Carrot stretches, pelvic lifts, and tummy tucks completed the warm up. Early treatment also included 20 minutes of hand walking daily, changing speed every minute. It’s crucial when rehabbing ligaments to avoid soft or slippery surfaces at all costs!

If the ligament is healing normally, noted by reduced pain and a normal healing diagnostic ultrasound by the referring DVM every 30 days, then work can be increased by 10 percent each week. This strengthens the ligament, while avoiding turning up the heat too fast and actually moving backwards in the recovery process. 

How to Measure Progress at Appropriate Intervals

Just as important as a slow return to work is the accurate measurement of healing in the left front suspensory. For Secretariat, Dr. Shields evaluated the affected limb each week to assess for pain. This assessment included evaluating behavioral changes, palpation/observation of the left front, and an assessment of the joint’s range of motion. 

On top of this evaluation, Dr. Shields performed the Equine Physical Therapy Assessment weekly to assess symmetry of the gait, fluidity of the limb, and overall coordination and balance. 

This includes:

  • Straight line walk and trot
  • Walk, trot (medium to working), canter circles both directions.
  • Difference between how the horse goes over hard and soft surfaces. Softer surfaces will demonstrate lameness.
  • Under saddle with rider at the trot, the lameness will be more visible with the rider in the air at the posting trot. 

If any lameness is detected, the patient should return to rest immediately and the referring DVM is contacted.

On top of these equine physical therapy assessments of Secretariat’s healing, Dr. Shields worked closely with his veterinarian. The DVM would perform an ultrasound every 30 days, if the lameness persisted, to assess internal healing. 

Looking to the Future

Unfortunately, Secretariat will always have a higher risk of injury in his left front suspensory ligament, even after the injury has healed. However, his future’s still bright. With appropriate care including the proper warm up, cool down, and progressive training, he should be able to return to competitive Grand Prix jumping successfully.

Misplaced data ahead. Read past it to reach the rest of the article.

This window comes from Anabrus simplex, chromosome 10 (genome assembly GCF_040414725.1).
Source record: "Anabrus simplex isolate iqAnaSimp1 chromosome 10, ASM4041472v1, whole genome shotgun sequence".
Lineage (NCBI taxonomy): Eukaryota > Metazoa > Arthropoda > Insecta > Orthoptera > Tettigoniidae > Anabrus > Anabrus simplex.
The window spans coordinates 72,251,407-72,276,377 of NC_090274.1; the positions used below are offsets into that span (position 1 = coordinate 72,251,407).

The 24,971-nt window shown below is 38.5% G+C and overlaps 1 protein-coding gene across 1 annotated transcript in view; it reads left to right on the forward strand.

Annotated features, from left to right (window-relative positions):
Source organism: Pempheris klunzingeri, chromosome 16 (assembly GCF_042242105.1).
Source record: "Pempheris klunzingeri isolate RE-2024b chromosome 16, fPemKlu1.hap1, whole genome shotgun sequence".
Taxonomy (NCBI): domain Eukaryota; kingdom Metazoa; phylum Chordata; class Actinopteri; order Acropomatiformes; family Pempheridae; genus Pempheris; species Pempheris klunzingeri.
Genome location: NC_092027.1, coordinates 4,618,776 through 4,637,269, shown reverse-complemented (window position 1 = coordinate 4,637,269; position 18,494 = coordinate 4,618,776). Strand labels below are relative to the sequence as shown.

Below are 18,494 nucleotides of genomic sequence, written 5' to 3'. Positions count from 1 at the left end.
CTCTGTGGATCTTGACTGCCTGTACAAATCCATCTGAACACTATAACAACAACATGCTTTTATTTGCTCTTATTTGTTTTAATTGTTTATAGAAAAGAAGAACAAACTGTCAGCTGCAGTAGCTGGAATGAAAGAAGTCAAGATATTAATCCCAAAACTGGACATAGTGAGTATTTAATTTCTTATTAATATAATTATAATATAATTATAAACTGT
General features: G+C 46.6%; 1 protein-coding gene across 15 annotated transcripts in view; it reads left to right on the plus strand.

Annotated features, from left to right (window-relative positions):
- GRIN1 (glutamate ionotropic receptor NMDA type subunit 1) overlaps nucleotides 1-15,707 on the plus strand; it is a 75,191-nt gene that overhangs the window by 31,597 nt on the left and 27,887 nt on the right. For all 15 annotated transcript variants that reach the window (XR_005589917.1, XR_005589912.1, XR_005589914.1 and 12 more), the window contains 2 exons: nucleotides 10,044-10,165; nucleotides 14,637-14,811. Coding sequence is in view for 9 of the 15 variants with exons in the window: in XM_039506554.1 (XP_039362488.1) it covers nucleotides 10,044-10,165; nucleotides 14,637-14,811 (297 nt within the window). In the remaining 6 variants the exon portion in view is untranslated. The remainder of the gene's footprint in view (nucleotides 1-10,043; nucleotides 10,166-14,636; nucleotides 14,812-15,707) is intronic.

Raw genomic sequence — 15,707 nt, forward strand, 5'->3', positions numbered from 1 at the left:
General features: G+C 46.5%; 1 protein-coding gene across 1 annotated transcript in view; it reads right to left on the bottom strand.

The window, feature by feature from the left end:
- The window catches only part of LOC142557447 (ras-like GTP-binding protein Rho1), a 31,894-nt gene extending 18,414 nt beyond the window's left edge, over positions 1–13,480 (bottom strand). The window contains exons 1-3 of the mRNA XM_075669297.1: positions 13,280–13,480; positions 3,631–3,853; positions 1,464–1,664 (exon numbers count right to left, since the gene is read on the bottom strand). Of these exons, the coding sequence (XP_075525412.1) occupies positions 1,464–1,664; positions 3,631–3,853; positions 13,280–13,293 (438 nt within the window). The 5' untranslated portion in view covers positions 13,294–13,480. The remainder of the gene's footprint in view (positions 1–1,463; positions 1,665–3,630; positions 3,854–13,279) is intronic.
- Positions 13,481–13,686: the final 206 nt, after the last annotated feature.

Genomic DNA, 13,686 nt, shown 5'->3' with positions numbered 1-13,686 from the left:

Takeaways for the Everyday Rider

Secretariat’s story has a lot of good takeaways for the everyday rider. His story could have ended very differently if his owner and trainer hadn’t taken his pain symptoms seriously and acted proactively by using equine physio and adding a Doctor of Physical Therapy to their team, as well as their usual veterinarian. 

There are many things you can do everyday to evaluate your horse for possible injuries. Always examine all four legs before and after exercise for abnormalities. Watch for pain symptoms that could be misconstrued as behavior/training problems, such as a reluctance to hold or pick up the canter. If his rider and trainer had treated this as a behavioral problem, Secretariat could have had much more damage to his ligament and been unable to return to Grand Prix level jumping. 

Look out for symptoms of acute injury, such as heat, swelling, and pain on palpation. Be vigilant when it comes to symptoms of chronic injuries as well. These symptoms include persistent thickening of the ligament and intermittent or persistent lameness. 

If your horse does injure himself, remember: an active working relationship between your veterinarian and a Doctor of Physical Therapy offers you the best chance of a full recovery. 

Contact Physio Equine Solutions to discuss physical therapy solutions that are right for your horse.

Call or Text 443-883-0724